Call for Papers

PLEASE DISTRIBUTE WIDELY – CFP FOR 2023 ICA PRECONFERENCE20 Years of Podcasting: Mapping the Contours of Podcast StudiesWednesday, May 24 and Thursday, May 25, 2023
Toronto Metropolitan University (formerly Ryerson University)
Toronto, Ontario, Canada

With the support of the International Communication Association (ICA) Popular Media & Culture Division and Media Industry Studies Interest Group.
Deadline for abstracts: Friday, December 2, 2022 at 11:59 p.m. GMT

This, the first ever podcast studies ICA preconference, invites scholars to present, discuss and listen to a range of works focusing on podcasting as a cultural, aesthetic, and institutional communicative form. We aim to promote a broad, cross-field understanding of podcasting, one that is shaped by multiple forces and perspectives that go beyond the early notion of the medium as simply an extension of radio, and open the horizon to fruitful exchanges between media history research, sound studies, creative industries, journalism, platform studies, and more.
Podcasting is a relatively young medium: It has been 20 years since the first audio file was distributed online via RSS (Really Simple Syndication) in 2003. Thanks to software developer Dave Winer’s innovation of media enclosures within RSS feeds, podcasting became an audio distribution form that greatly expanded the utility and popular excitement around Apple’s iPod in the first decade of the 21st century. While podcasting was initially leveraged by broadcast radio networks such as NPR and the BBC to asynchronously retransmit their content online, the key to the medium’s early identity and development was the explosion of amateur content production, thereby opening up the medium to new voices and perspectives, unhindered by the presence of institutional gatekeepers.
The cultural significance of this medium has since been resonating through various corridors of communication, culture, and everyday life, and is evident in both the exponentially growing popularity of, and the scholarly attention given to, podcasting. As an audio medium, podcasting’s familiar cultural anchor is radio. However, from its very inception podcasting has presented a combination of traits that straddle a range of old and new media practices: serialization and syndication (Durrani, Gotkin & Laughlin, 2015; Haugtvedt, 2017), portability and customization (Berry, 2006; Menduni, 2007; Spinelli and Dann, 2019), autonomous scheduling and binge-consumption (Stitcher, 2016), the simultaneous democratization and egalitarianism of cultural production alongside the centralization and industrialization of the field (Sullivan, 2019).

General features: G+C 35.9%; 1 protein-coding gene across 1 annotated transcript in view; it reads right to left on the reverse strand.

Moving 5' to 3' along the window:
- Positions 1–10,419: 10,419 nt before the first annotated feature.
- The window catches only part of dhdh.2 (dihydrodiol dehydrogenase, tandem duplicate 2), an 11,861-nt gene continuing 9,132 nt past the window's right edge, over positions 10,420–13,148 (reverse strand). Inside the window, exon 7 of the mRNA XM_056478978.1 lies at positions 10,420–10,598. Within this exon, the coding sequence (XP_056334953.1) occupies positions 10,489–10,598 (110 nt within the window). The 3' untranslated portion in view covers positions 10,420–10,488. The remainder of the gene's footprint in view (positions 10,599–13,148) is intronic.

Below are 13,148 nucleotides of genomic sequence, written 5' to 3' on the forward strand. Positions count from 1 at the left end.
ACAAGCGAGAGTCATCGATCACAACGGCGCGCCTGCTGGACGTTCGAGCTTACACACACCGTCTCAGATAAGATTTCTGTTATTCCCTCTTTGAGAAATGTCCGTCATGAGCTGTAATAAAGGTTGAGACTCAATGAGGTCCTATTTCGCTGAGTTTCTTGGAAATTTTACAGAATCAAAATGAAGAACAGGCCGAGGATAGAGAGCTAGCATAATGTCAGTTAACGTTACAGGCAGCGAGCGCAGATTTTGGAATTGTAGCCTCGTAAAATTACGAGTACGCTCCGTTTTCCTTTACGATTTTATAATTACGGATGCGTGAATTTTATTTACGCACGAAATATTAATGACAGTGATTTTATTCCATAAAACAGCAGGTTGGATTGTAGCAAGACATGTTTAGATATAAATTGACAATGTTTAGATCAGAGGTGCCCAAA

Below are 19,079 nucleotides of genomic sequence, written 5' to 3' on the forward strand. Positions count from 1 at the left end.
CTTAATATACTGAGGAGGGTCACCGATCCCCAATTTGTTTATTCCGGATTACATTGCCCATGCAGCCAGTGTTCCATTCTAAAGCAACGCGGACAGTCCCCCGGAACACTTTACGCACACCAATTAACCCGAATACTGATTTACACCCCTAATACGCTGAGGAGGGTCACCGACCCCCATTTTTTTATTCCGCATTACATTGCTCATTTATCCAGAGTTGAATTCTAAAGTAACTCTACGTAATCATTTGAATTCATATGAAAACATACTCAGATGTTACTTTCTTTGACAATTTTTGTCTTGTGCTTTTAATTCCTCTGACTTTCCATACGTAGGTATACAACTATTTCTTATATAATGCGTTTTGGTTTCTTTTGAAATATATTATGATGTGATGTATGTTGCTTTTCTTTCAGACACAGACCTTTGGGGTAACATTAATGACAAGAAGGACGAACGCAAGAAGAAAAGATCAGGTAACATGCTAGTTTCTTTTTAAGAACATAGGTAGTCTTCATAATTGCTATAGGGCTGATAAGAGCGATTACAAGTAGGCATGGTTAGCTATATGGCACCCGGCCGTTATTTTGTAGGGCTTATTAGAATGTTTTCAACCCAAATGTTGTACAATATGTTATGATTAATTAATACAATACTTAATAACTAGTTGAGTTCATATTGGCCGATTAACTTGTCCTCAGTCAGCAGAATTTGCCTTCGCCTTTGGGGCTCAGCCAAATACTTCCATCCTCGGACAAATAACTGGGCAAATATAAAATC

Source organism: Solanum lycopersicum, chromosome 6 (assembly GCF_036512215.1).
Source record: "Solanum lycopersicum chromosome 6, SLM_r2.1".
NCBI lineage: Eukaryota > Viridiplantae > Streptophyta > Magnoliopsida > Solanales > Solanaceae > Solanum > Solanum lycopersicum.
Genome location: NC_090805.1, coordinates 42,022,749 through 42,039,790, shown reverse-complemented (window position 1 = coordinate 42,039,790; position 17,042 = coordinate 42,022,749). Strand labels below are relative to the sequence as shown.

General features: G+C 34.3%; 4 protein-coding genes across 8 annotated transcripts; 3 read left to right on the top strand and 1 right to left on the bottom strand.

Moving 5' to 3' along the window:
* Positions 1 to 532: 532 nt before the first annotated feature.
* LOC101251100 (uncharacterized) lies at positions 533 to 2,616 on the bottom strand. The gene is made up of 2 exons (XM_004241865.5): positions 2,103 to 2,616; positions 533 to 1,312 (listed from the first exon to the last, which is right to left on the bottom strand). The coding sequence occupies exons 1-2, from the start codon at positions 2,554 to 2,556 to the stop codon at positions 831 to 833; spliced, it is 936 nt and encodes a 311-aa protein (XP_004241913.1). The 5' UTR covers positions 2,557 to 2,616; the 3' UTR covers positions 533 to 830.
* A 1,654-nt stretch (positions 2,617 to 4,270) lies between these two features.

Based on an open architecture of RSS that cultivates a culture of entrepreneurism and aspirational labor (Sullivan, 2018), podcasts allow for new modes and workflows of production (Rime, Francombe & Collins 2022), as well as new styles of delivery and sound aesthetics (Copeland, 2018; Florini, 2015; McHugh, 2016; Salvati, 2015). These coincide with new modes of audience engagement (e.g. Perks & Turner 2018), digital activism (Fox & Ebada, 2022) and para-social relationships (Schlütz, D., & Hedder, 2021; Sharon & John, 2019), that thrive in an era of attention scarcity that privilege sight over hearing (Sterne, 2003), making podcasting a unique site of inquiry in the current social media landscape.

This preconference seeks to bring together researchers and academic practitioners to explore questions such as: How can podcasts and podcasting be theorized? How can the study of podcasting enrich our knowledge of core issues of communication, both conceptually and methodologically? What types of content define the podcasting medium today and what does that signify? How can podcasts mediate complex topics and de-marginalize authentic, diverse voices? How do podcasts change our understanding of notions such as storytelling and narratives? What is the social economy of podcasting? How are major platform providers such as Spotify, SiriusXM, and iHeartMedia shifting the nature of podcast production, distribution, and consumption? What are the relationships between the practice of podcasting and the study of it? We invite works that may address the wide range of subject areas relevant to the study of podcasts, including but not limited to:

  • The state and future of podcast studies: Mapping the history of the field, theorizing what a podcast is, delineating the borders of podcast studies in relation to other media fields.
  • The political economy of podcasting: Industry power and control; processes of consolidation, professionalization and platformization of podcasting; monetization and datafication of podcast listening; commercial aspects and advertising in podcasts; podcasting in the age of streaming platforms.
  • Podcasting as a creative industry: The creative labor of podcasting; audience and production studies about podcast shows and communities.
  • Non-human podcasts: Generative podcasts, robot hosts, and automated transcripts
  • Podcasts diversities: The inclusive (and exclusive) nature of podcasts; diverse hosts and audiences; podcasting in the Global South; how podcasts amplify diverse perspectives; making podcasts more accessible; and more.
  • Podcasts as audio archives: Who is in charge of institutional and informal podcast archives? Who are the gatekeepers of podcasts? How do we preserve human speech and sound, and according to which categories?
  • Podcast studies methods: Analysis of podcast networks; models for studying podcast delivery modes; theorizing para-social relations between host and listener applying sound studies tools to research podcasts.
  • Podcasts and journalism: Podcasts and the public sphere; long-form audio news
  • Podcasts forms and new aural cultures: The rise of new audio genres, narrative and storytelling modes.
  • Podcasts as academic avenues: Podcasting as a form of intellectual and scholarly engagement; peer review of and through podcasts.
  • Podcasts as acoustic spaces

Given the auditory and often conversational nature of podcasting, this preconference welcomes several types of contributions:

  1. Paper presentations (15 minute presentations)
  2. Audio work presentations (15 minute presentations)